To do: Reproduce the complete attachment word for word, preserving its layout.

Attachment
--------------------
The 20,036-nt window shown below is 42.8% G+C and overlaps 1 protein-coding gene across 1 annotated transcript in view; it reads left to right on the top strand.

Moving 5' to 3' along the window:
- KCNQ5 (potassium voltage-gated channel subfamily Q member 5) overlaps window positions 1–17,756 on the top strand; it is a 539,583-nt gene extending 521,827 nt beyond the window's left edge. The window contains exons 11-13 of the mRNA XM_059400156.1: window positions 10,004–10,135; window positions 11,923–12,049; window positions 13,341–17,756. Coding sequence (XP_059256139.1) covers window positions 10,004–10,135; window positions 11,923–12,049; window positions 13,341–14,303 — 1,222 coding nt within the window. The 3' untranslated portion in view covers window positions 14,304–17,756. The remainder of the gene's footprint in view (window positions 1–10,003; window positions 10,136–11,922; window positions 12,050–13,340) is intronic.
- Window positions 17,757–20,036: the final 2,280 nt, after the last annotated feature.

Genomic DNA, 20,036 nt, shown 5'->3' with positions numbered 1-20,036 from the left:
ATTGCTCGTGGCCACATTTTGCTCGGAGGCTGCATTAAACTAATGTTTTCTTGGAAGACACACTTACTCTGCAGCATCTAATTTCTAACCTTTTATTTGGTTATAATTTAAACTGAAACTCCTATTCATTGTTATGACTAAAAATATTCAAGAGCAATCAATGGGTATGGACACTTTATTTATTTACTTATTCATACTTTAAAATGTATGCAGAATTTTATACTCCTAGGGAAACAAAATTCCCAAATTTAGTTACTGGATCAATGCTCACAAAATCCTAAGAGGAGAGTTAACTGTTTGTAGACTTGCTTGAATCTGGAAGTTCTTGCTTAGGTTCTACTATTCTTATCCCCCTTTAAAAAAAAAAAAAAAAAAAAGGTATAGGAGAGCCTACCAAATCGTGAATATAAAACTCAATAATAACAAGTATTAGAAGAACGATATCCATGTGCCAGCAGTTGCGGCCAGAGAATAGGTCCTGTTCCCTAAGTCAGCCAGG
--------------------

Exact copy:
The 20,036-nt window shown below is 42.8% G+C and overlaps 1 protein-coding gene across 1 annotated transcript in view; it reads left to right on the top strand.

Moving 5' to 3' along the window:
- KCNQ5 (potassium voltage-gated channel subfamily Q member 5) overlaps window positions 1–17,756 on the top strand; it is a 539,583-nt gene extending 521,827 nt beyond the window's left edge. The window contains exons 11-13 of the mRNA XM_059400156.1: window positions 10,004–10,135; window positions 11,923–12,049; window positions 13,341–17,756. Coding sequence (XP_059256139.1) covers window positions 10,004–10,135; window positions 11,923–12,049; window positions 13,341–14,303 — 1,222 coding nt within the window. The 3' untranslated portion in view covers window positions 14,304–17,756. The remainder of the gene's footprint in view (window positions 1–10,003; window positions 10,136–11,922; window positions 12,050–13,340) is intronic.
- Window positions 17,757–20,036: the final 2,280 nt, after the last annotated feature.

Genomic DNA, 20,036 nt, shown 5'->3' with positions numbered 1-20,036 from the left:
ATTGCTCGTGGCCACATTTTGCTCGGAGGCTGCATTAAACTAATGTTTTCTTGGAAGACACACTTACTCTGCAGCATCTAATTTCTAACCTTTTATTTGGTTATAATTTAAACTGAAACTCCTATTCATTGTTATGACTAAAAATATTCAAGAGCAATCAATGGGTATGGACACTTTATTTATTTACTTATTCATACTTTAAAATGTATGCAGAATTTTATACTCCTAGGGAAACAAAATTCCCAAATTTAGTTACTGGATCAATGCTCACAAAATCCTAAGAGGAGAGTTAACTGTTTGTAGACTTGCTTGAATCTGGAAGTTCTTGCTTAGGTTCTACTATTCTTATCCCCCTTTAAAAAAAAAAAAAAAAAAAAGGTATAGGAGAGCCTACCAAATCGTGAATATAAAACTCAATAATAACAAGTATTAGAAGAACGATATCCATGTGCCAGCAGTTGCGGCCAGAGAATAGGTCCTGTTCCCTAAGTCAGCCAGG